Dynamics Group @ MPE
Our research is focused on the dynamics, dark matter, and evolution of nearby galaxies, including our own Milky Way Galaxy. Through detailed studies of nearby systems we aim to understand universal processes that happen over cosmic time.
This `near-field cosmology' approach is particularly apparent in Milky Way studies where the evolutionary history is encoded in the orbits, ages, metallicities, and abundances of stars. Dynamics comes into play because for a meaningful physical description we need to determine the orbits of stars which link stars at different positions and velocities.
Milky Way research is a hot topic because of the imminent data from ESA's Gaia satellite mission and the many ground-based surveys already completed or on-going, such as VVV or APOGEE. Our recent research in this area has concentrated on reconstructing the three-dimensional structure and dynamics of the Galactic bulge, bar, and nuclear star cluster.
We are pursuing key issues in the dynamical evolution of bulges and elliptical galaxies such as angular momentum transfer and accretion of subsystems. Using planetary nebulae as tracers, we work on characterizing the kinematics, angular momentum, and dark matter in the outermost halos of early-type galaxies. Many of these tracers were first discovered within the Planetary Nebula Spectrograph (PN.S) project. We are also continuing the development of the Made-to-measure particle method NMAGIC.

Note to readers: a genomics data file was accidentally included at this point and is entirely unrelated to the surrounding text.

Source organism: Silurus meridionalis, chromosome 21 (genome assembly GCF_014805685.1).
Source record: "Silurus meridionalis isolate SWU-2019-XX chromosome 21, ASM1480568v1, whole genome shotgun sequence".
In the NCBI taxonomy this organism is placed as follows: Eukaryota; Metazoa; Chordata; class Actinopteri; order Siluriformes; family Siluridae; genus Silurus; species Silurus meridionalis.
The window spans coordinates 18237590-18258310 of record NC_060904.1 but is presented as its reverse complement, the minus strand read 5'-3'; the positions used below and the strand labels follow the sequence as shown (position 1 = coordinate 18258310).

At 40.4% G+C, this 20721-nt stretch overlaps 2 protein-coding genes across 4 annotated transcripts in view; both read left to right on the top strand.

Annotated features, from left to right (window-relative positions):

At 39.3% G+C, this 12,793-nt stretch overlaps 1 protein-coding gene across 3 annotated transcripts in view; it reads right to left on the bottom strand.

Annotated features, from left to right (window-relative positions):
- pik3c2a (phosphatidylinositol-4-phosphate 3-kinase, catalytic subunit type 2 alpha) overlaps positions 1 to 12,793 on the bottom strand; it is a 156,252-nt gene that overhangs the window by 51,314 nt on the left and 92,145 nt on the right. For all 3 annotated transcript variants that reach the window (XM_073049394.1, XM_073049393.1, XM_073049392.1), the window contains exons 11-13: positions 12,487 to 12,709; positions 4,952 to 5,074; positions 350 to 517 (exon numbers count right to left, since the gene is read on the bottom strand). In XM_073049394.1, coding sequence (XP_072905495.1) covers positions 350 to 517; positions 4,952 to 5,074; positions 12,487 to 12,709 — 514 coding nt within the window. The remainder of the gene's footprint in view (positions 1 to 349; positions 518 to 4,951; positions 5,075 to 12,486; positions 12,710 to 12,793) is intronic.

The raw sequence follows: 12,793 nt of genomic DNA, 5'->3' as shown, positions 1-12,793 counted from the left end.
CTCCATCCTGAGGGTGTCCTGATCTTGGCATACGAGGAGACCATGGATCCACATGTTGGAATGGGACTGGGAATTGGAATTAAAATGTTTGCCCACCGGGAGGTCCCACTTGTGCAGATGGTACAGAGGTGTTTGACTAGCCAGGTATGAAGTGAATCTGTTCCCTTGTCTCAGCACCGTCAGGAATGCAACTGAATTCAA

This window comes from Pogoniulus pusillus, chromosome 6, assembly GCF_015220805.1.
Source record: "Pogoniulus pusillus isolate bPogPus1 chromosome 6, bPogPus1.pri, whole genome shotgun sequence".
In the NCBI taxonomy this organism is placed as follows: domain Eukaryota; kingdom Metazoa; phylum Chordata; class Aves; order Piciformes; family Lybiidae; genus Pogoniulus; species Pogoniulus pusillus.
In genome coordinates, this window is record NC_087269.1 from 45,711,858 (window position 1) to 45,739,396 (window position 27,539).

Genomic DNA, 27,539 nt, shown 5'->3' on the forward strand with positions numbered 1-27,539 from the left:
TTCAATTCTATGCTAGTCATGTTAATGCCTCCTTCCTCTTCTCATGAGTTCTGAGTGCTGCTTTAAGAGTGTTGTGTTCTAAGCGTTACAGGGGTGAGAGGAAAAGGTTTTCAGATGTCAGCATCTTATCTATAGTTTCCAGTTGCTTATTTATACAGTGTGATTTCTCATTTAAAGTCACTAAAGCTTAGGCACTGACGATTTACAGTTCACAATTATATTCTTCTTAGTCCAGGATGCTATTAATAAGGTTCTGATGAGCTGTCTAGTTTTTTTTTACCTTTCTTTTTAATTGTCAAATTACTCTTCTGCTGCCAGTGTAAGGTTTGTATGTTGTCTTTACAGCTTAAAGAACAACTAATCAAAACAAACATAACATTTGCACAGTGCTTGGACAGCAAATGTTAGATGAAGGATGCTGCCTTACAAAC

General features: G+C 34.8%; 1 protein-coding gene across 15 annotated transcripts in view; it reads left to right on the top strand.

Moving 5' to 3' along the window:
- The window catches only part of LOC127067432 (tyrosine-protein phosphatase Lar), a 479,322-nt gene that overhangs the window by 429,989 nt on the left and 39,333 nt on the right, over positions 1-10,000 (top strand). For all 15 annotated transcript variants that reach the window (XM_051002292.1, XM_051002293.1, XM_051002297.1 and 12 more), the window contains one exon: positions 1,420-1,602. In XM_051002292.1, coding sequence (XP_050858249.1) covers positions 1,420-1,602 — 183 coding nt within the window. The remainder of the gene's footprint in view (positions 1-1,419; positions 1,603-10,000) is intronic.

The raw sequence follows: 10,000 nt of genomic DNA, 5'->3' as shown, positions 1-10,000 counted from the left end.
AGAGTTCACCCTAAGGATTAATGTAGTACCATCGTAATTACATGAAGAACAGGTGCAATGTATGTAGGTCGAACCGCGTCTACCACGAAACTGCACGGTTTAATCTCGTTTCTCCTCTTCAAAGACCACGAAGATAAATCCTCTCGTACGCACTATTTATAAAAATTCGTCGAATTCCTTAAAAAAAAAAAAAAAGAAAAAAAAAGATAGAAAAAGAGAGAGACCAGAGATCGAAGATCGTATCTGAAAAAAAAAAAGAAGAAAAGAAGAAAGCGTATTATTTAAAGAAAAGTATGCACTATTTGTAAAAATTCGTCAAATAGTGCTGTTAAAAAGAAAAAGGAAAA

The Dynamics Group at the Max-Planck-Institute for Extraterrestrial Physics is led by Ortwin Gerhard. Many of our projects involve interpretation of observational results and are carried out in collaboration with observational groups at MPE and elsewhere. For information about members of the group, current projects, publications, and recent research results see the subsequent pages.
We currently have one open PhD position. See here for more information and available PhD and Master student projects.
The group webpages are still partially under construction. You can access the previous webpages here.